07-26-2017 12:06 PM
I have a series of date range macro variables which I define at the beginning of a program.
%let high_date = '22JUL2017'd; data _null_; call symput('START_DATE',put(&high_date.-1095,date8.)); call symput('END_DATE',put(&high_date.,date8.));run;
The date range macro vars have to be defined this way in order to use them when running a query on an Oracle database through the SAS environment.
Later on in the program, I have to use these macro values in a SAS date time format for queries which have lines of proc sql code which look like this...
when max(datepart(TRANSACTION_DATE)) between &START_DATE. and &END_DATE. then 1 end as Customer_Status
I recive this error when I try to run lines of proc sql code like the above.
59 ! and); NOTE: Line generated by the macro variable "START_DATE". 59 23JUL14 _____ 22 76 ERROR 22-322: Syntax error, expecting one of the following: !!, *, **, +, -, /, AND, ||. ERROR 76-322: Syntax error, statement will be ignored.
I am having trouble figuring out how to change these date macro variables into SAS date time values so they can be used in a proc sql query.
data want; set have; sasdate=input(&START_DATE.,date8.) ; run;
I have been trying variations of the code below but no luck.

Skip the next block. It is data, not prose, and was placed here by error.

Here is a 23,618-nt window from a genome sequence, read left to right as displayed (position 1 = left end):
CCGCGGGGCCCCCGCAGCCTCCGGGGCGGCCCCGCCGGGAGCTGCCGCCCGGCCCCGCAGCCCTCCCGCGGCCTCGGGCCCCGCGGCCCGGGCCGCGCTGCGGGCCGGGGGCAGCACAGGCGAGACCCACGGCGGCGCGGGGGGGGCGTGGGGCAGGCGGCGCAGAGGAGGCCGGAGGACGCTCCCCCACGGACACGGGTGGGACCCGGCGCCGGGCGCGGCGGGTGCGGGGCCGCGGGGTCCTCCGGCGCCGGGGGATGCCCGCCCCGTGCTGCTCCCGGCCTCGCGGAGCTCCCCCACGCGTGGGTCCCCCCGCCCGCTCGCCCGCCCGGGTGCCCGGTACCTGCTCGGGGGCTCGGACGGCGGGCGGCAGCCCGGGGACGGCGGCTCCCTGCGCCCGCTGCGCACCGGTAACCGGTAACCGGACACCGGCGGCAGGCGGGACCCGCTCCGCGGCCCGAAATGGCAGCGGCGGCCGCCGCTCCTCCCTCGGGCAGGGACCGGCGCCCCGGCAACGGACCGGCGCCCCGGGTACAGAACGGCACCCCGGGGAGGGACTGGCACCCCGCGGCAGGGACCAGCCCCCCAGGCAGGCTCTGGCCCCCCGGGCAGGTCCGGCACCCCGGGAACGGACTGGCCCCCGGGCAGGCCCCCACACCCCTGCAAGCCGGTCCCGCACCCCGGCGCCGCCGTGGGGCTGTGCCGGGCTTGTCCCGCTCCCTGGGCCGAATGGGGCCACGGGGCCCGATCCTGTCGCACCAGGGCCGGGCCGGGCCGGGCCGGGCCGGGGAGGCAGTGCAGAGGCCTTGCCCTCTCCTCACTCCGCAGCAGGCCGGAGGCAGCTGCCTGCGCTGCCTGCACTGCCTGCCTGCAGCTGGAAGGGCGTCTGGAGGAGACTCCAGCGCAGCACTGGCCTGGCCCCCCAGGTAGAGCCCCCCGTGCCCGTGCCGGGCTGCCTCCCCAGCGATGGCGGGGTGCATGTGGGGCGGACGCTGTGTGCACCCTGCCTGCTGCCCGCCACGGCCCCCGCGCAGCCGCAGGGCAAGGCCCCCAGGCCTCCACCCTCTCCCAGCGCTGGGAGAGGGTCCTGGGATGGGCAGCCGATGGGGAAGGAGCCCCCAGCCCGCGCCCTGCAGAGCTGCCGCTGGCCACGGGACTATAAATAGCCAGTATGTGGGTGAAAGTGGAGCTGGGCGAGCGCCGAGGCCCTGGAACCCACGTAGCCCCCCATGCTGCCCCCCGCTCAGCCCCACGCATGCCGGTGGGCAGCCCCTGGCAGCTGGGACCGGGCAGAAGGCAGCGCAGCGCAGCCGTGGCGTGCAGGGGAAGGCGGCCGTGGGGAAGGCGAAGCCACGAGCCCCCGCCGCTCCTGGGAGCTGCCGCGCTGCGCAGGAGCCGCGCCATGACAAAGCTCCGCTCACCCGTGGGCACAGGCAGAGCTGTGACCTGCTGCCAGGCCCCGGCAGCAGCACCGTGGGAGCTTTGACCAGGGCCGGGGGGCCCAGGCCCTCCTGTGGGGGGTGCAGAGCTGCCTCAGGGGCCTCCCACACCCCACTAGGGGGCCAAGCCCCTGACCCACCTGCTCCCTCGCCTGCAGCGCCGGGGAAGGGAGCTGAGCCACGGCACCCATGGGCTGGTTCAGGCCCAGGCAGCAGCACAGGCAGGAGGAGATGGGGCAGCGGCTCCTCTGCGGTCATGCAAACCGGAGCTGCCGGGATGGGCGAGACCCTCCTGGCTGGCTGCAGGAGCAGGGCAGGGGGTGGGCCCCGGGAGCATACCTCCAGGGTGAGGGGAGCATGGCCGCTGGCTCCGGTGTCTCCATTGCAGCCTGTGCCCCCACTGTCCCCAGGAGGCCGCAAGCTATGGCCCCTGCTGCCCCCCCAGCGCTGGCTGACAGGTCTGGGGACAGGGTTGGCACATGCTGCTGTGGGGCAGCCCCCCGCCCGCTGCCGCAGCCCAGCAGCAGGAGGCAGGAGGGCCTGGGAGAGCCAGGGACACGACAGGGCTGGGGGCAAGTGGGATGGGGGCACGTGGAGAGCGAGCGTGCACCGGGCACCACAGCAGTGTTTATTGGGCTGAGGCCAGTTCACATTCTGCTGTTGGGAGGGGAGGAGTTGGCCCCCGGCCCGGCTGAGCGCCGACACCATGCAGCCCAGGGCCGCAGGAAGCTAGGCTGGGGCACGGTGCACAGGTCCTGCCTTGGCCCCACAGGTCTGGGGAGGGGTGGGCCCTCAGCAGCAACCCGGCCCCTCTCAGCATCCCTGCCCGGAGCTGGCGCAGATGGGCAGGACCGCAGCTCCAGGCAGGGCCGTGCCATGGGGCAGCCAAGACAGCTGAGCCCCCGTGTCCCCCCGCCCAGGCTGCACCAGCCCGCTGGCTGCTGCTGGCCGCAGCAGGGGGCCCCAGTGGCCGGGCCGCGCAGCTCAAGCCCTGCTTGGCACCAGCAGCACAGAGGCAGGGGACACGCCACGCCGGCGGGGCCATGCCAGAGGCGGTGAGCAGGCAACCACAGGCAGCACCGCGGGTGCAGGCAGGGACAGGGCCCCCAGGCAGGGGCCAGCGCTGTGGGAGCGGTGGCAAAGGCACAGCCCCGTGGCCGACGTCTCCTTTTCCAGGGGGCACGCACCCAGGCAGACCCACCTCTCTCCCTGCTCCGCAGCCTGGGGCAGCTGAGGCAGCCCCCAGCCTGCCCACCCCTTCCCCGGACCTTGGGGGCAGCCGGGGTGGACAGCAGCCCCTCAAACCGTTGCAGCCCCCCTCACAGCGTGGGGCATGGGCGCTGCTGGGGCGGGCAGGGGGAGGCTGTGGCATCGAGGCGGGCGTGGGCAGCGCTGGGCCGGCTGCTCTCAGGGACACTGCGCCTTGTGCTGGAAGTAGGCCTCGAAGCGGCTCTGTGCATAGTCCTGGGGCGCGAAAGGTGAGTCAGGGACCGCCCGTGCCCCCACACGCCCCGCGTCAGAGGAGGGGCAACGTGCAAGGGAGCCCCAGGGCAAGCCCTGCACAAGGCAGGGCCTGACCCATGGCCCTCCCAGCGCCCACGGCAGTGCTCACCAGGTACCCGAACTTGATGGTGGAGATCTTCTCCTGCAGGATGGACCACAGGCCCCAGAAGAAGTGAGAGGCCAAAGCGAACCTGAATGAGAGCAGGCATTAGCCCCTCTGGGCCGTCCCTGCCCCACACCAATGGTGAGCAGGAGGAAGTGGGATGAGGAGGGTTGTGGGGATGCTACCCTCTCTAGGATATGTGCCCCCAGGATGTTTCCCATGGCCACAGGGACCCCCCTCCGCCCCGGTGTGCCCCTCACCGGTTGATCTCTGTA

Between input(&START_DATE.,date8.) and input(&END_DATE_ACT.,date8.)
Any assistance will be greatly appreciated. Thank so much!
07-26-2017 12:33 PM
1. Use CALL SYMPUTX instead of CALL SYMPUT
2. Remove the formats (date8?????) from the date variable so that it's a SAS date which is a number, more specifically the number of days from Jan 1, 1960.
3. Leave rest of code as is.
1. Use DATE9 format
2. When using macro variable use it as "¯o_variable"D
07-26-2017 01:11 PM
Since Oracle and SAS do "dates" differently perhaps generate two sets of variables, one for when you must talk to Oracle and the other for use inside SAS such as @Reeza suggests.
07-26-2017 05:04 PM - edited 07-26-2017 05:06 PM
Why did you use DATE8. format? That does not make any sense. You can use DATE9 format and have room for four digit years. Or could use DATE7 format and only use two digit years but you wll have trouble with historical dates or birthdates which might not be in the 2000's.
If you want to use a macro variable with a bare DATE9 formatted date string inside SAS code then either add quotes to make it look like a string literal.
You can also add D to make it look like a date literal.
if mydate <= "&START_DATE"d ....
If you want it to look like a datetime literal then also add a time specification and use DT suffix.
if mytimestamp <= "&START_DATE:00:00"dt ....
If you want to put it in a different format so that it works in pass through code sent to a remote database then you might want to either keep seperate variables or use the INPUT() function call to convert the value to a date value. For example if you needed the value inside single quotes and in YYYY-MM-DD format (like '2017-07-26') then you might use this to create the macro variable.
data _null_; call symputx('sql_date',quote(put(date(),yymmdd10.),"'")); run;
Then if you wanted to use it in SAS code you could use the INPUT() function. No need to add quotes since they are already part of the macro varible.